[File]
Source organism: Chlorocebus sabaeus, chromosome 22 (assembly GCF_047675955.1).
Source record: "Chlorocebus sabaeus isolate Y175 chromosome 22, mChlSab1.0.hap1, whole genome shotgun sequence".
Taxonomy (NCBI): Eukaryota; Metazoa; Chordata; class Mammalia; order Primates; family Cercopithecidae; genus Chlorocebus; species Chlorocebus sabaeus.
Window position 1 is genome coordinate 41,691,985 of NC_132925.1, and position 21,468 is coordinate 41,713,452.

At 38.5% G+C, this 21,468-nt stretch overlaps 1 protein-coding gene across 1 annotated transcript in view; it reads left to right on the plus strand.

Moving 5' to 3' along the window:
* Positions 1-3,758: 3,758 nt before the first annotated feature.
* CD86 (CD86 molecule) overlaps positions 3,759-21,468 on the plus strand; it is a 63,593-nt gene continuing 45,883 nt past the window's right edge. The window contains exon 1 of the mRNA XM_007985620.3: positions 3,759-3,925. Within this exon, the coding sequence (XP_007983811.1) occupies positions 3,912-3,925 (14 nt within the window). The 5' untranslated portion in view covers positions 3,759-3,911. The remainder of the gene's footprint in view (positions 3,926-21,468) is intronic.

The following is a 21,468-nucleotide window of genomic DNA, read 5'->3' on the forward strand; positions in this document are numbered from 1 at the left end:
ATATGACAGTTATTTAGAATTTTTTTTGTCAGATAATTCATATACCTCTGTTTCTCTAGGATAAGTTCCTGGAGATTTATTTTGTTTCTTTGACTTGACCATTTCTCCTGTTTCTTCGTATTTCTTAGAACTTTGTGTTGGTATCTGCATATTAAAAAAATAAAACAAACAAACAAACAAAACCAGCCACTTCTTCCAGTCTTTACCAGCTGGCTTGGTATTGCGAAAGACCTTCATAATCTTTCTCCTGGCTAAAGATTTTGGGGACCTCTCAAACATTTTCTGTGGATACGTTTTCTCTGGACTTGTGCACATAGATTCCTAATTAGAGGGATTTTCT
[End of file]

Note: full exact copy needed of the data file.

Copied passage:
Source organism: Chlorocebus sabaeus, chromosome 22 (assembly GCF_047675955.1).
Source record: "Chlorocebus sabaeus isolate Y175 chromosome 22, mChlSab1.0.hap1, whole genome shotgun sequence".
Taxonomy (NCBI): Eukaryota; Metazoa; Chordata; class Mammalia; order Primates; family Cercopithecidae; genus Chlorocebus; species Chlorocebus sabaeus.
Window position 1 is genome coordinate 41,691,985 of NC_132925.1, and position 21,468 is coordinate 41,713,452.

At 38.5% G+C, this 21,468-nt stretch overlaps 1 protein-coding gene across 1 annotated transcript in view; it reads left to right on the plus strand.

Moving 5' to 3' along the window:
* Positions 1-3,758: 3,758 nt before the first annotated feature.
* CD86 (CD86 molecule) overlaps positions 3,759-21,468 on the plus strand; it is a 63,593-nt gene continuing 45,883 nt past the window's right edge. The window contains exon 1 of the mRNA XM_007985620.3: positions 3,759-3,925. Within this exon, the coding sequence (XP_007983811.1) occupies positions 3,912-3,925 (14 nt within the window). The 5' untranslated portion in view covers positions 3,759-3,911. The remainder of the gene's footprint in view (positions 3,926-21,468) is intronic.

The following is a 21,468-nucleotide window of genomic DNA, read 5'->3' on the forward strand; positions in this document are numbered from 1 at the left end:
ATATGACAGTTATTTAGAATTTTTTTTGTCAGATAATTCATATACCTCTGTTTCTCTAGGATAAGTTCCTGGAGATTTATTTTGTTTCTTTGACTTGACCATTTCTCCTGTTTCTTCGTATTTCTTAGAACTTTGTGTTGGTATCTGCATATTAAAAAAATAAAACAAACAAACAAACAAAACCAGCCACTTCTTCCAGTCTTTACCAGCTGGCTTGGTATTGCGAAAGACCTTCATAATCTTTCTCCTGGCTAAAGATTTTGGGGACCTCTCAAACATTTTCTGTGGATACGTTTTCTCTGGACTTGTGCACATAGATTCCTAATTAGAGGGATTTTCT